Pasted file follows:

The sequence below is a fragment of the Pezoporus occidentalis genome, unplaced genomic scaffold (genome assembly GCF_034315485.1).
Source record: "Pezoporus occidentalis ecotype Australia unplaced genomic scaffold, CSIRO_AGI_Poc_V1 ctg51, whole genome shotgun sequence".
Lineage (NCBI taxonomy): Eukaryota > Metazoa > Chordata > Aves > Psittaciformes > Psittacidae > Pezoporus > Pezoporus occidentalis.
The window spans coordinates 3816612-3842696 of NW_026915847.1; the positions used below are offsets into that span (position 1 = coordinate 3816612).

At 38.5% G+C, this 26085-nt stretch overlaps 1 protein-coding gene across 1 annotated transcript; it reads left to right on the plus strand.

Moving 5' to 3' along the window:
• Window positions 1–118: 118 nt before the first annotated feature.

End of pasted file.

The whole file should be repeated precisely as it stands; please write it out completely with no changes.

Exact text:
The sequence below is a fragment of the Pezoporus occidentalis genome, unplaced genomic scaffold (genome assembly GCF_034315485.1).
Source record: "Pezoporus occidentalis ecotype Australia unplaced genomic scaffold, CSIRO_AGI_Poc_V1 ctg51, whole genome shotgun sequence".
Lineage (NCBI taxonomy): Eukaryota > Metazoa > Chordata > Aves > Psittaciformes > Psittacidae > Pezoporus > Pezoporus occidentalis.
The window spans coordinates 3816612-3842696 of NW_026915847.1; the positions used below are offsets into that span (position 1 = coordinate 3816612).

At 38.5% G+C, this 26085-nt stretch overlaps 1 protein-coding gene across 1 annotated transcript; it reads left to right on the plus strand.

Moving 5' to 3' along the window:
• Window positions 1–118: 118 nt before the first annotated feature.